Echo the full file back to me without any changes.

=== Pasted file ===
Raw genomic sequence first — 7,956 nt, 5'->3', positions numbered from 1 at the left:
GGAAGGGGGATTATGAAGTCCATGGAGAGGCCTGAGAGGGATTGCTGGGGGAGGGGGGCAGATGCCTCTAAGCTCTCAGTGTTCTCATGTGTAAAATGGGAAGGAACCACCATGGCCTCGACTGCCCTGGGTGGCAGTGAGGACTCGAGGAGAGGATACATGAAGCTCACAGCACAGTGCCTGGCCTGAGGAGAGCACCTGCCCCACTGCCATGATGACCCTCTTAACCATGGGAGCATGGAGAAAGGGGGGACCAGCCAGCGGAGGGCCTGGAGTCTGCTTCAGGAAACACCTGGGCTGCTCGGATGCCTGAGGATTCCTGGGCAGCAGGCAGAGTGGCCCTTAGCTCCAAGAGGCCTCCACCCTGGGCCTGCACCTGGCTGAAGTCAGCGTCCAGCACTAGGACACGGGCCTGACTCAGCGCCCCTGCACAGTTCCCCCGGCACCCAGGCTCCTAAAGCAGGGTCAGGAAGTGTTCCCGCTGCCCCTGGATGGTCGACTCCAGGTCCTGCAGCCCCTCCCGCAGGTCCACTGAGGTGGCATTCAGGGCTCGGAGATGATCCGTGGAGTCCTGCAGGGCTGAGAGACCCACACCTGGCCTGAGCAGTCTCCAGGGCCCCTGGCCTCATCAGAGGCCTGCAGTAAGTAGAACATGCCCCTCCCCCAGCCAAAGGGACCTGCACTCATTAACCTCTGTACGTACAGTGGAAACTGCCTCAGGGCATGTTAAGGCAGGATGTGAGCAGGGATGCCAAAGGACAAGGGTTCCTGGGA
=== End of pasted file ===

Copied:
Raw genomic sequence first — 7,956 nt, 5'->3', positions numbered from 1 at the left:
GGAAGGGGGATTATGAAGTCCATGGAGAGGCCTGAGAGGGATTGCTGGGGGAGGGGGGCAGATGCCTCTAAGCTCTCAGTGTTCTCATGTGTAAAATGGGAAGGAACCACCATGGCCTCGACTGCCCTGGGTGGCAGTGAGGACTCGAGGAGAGGATACATGAAGCTCACAGCACAGTGCCTGGCCTGAGGAGAGCACCTGCCCCACTGCCATGATGACCCTCTTAACCATGGGAGCATGGAGAAAGGGGGGACCAGCCAGCGGAGGGCCTGGAGTCTGCTTCAGGAAACACCTGGGCTGCTCGGATGCCTGAGGATTCCTGGGCAGCAGGCAGAGTGGCCCTTAGCTCCAAGAGGCCTCCACCCTGGGCCTGCACCTGGCTGAAGTCAGCGTCCAGCACTAGGACACGGGCCTGACTCAGCGCCCCTGCACAGTTCCCCCGGCACCCAGGCTCCTAAAGCAGGGTCAGGAAGTGTTCCCGCTGCCCCTGGATGGTCGACTCCAGGTCCTGCAGCCCCTCCCGCAGGTCCACTGAGGTGGCATTCAGGGCTCGGAGATGATCCGTGGAGTCCTGCAGGGCTGAGAGACCCACACCTGGCCTGAGCAGTCTCCAGGGCCCCTGGCCTCATCAGAGGCCTGCAGTAAGTAGAACATGCCCCTCCCCCAGCCAAAGGGACCTGCACTCATTAACCTCTGTACGTACAGTGGAAACTGCCTCAGGGCATGTTAAGGCAGGATGTGAGCAGGGATGCCAAAGGACAAGGGTTCCTGGGA